Wednesday, August 11, 2010

Good Cleaning Tips??... Almost.

This post is in response to an interview on ABC News Now - Cleaning Mistakes

In this interview, Prevention Magazine Senior Health Editor Lauren Gelman gives some cleaning tips including:

  1. Allowing a cleaning product to sit the appropriate amount of “dwell time” so that it is effective.
  2. Not mixing 2 or more cleaning products together.
  3. Wearing rubber gloves to avoid contact and absorption of cleaning products through skin.
  4. Wash pillows, comforters, duvets monthly.
  5. Spraying products onto a rag or sponge instead of spraying directly onto a surface.

For the most part, these seem to be sound recommendations; however her fifth recommendation to spray cleaners onto a rag in order to avoid inhalation of the product is questionable for two reasons: 1) you will likely be holding the rag/sponge closer to your face than just spraying the product directly onto the surface itself, and 2) most surface cleaners instruct you to spray the product directly onto the surface in order to achieve the proper “dwell time” –something that the author highlights the importance of in her first point.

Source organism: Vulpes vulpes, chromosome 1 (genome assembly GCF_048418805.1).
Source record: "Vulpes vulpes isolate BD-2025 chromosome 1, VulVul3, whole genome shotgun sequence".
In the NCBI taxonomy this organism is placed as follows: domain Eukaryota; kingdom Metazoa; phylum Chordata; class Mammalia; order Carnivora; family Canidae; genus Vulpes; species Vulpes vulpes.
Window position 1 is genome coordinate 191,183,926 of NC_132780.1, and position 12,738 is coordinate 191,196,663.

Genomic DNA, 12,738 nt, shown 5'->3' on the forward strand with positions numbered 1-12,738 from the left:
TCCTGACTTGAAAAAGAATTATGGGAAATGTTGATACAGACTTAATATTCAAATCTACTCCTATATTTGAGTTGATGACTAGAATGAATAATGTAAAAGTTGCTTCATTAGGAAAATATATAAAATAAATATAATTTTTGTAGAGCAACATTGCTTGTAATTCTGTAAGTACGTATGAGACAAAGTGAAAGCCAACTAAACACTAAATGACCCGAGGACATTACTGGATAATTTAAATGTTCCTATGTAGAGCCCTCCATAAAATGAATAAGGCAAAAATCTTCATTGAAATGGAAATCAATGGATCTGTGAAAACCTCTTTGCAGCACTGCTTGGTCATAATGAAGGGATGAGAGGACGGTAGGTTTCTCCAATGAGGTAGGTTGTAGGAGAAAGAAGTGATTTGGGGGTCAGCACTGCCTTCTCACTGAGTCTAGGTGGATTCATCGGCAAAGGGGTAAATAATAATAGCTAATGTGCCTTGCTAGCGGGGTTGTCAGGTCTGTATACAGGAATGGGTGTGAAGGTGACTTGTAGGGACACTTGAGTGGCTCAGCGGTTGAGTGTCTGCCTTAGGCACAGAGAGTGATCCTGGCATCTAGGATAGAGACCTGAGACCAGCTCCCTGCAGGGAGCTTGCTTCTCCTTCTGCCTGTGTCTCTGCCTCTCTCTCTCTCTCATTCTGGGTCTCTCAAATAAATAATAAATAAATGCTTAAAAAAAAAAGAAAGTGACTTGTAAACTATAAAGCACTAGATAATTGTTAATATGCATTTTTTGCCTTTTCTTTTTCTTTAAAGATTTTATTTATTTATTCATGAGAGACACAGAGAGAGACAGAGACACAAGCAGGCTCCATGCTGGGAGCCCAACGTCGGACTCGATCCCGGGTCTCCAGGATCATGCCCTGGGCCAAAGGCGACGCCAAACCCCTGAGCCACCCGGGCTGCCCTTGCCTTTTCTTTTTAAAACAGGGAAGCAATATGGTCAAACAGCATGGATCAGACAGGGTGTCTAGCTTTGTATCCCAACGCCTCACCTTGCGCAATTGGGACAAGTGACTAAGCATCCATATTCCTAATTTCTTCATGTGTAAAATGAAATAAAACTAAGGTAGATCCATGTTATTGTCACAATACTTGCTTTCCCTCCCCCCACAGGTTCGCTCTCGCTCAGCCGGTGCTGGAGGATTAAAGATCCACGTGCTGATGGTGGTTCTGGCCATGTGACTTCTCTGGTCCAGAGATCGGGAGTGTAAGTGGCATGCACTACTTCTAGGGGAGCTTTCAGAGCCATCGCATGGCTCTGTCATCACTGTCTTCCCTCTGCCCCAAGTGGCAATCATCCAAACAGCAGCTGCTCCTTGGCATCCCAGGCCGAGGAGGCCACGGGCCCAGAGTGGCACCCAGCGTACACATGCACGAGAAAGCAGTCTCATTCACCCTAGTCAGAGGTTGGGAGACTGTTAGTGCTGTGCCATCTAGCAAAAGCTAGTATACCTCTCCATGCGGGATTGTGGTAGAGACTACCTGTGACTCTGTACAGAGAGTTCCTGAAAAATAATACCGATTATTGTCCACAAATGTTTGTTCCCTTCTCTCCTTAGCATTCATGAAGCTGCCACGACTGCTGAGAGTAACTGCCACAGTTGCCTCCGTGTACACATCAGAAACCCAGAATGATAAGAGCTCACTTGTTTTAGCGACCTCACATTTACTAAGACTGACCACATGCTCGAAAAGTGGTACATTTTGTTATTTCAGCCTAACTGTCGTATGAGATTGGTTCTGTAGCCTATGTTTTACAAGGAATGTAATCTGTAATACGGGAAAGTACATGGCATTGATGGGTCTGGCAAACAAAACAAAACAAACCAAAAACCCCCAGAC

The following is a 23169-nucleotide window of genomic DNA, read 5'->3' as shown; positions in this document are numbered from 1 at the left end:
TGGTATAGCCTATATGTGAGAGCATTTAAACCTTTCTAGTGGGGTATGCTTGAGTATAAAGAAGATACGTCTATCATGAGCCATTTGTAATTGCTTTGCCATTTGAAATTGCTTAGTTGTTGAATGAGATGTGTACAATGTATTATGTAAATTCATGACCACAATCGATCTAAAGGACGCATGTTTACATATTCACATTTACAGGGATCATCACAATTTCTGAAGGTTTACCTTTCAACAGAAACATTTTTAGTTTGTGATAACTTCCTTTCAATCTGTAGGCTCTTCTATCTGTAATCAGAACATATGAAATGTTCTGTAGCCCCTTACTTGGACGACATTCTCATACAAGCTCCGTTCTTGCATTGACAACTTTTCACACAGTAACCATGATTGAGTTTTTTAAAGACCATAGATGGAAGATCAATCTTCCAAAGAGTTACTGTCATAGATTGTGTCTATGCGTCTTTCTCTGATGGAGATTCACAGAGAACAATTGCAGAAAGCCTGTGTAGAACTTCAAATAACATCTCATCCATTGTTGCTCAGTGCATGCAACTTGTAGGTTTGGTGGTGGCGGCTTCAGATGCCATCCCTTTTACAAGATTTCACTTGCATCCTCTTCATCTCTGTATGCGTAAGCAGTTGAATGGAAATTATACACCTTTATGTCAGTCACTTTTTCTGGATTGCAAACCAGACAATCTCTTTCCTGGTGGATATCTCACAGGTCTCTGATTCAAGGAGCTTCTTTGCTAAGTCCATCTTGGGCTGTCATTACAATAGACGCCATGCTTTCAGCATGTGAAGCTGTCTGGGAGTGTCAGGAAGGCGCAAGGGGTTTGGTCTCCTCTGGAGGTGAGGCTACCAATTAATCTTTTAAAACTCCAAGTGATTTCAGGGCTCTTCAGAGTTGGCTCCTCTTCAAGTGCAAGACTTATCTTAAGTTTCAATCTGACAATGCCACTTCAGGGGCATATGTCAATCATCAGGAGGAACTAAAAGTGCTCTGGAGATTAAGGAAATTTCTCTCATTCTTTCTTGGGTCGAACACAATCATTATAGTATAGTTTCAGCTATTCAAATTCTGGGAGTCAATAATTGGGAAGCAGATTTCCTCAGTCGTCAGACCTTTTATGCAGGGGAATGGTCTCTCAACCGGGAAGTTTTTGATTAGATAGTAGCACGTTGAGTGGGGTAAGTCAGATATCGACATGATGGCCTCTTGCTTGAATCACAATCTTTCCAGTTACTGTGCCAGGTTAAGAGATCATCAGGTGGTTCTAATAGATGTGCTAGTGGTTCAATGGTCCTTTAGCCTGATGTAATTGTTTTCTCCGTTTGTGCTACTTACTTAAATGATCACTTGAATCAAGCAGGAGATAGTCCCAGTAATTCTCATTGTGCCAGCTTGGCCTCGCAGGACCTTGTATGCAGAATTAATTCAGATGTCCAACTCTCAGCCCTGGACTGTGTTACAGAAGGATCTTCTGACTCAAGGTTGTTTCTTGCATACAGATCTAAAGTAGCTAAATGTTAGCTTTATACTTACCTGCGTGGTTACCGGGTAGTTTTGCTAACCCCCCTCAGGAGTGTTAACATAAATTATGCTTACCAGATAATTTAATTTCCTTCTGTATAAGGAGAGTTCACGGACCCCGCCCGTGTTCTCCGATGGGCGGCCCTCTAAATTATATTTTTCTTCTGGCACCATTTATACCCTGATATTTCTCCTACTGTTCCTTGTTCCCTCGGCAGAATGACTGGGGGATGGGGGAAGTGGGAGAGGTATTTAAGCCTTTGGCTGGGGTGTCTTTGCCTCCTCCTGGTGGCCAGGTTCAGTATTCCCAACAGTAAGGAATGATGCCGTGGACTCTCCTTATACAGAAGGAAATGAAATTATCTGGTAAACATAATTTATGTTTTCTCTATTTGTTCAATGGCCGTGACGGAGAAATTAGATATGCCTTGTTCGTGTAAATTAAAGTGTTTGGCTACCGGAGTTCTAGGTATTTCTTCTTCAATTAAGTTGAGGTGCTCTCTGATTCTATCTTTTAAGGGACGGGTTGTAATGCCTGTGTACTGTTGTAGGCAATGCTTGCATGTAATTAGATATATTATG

She concludes the segment by cautioning consumers about the fact that there are no strict regulations in place about how a product can be marketed as “green.” Still, she says look for products that aren’t aerosols because “those are always greener than those that aren’t.” Not understanding why aerosol products (vs. non-aerosol) would influence how “green” a product is, I decided to do a bit of research.

I couldn’t find any facts that would y support why aerosol products are “less green” than non-aerosol products. This perception may still date back to more than 30 years ago when it was discovered that some of the chemicals used in spray cans may have been damaging our Earth’s atmosphere and ozone layer. Even though those chemicals, known as “CFCs” (chlorofluorocarbons), are no longer used to propel the contents out of the can, many people still falsely believe that aerosol products are bad for the environment. I also learned that the steel used to make the aerosol containers can actually be recycled at an increasing number of facilities across the U.S. For more information about recycling visit, and for information on recycling in your community visit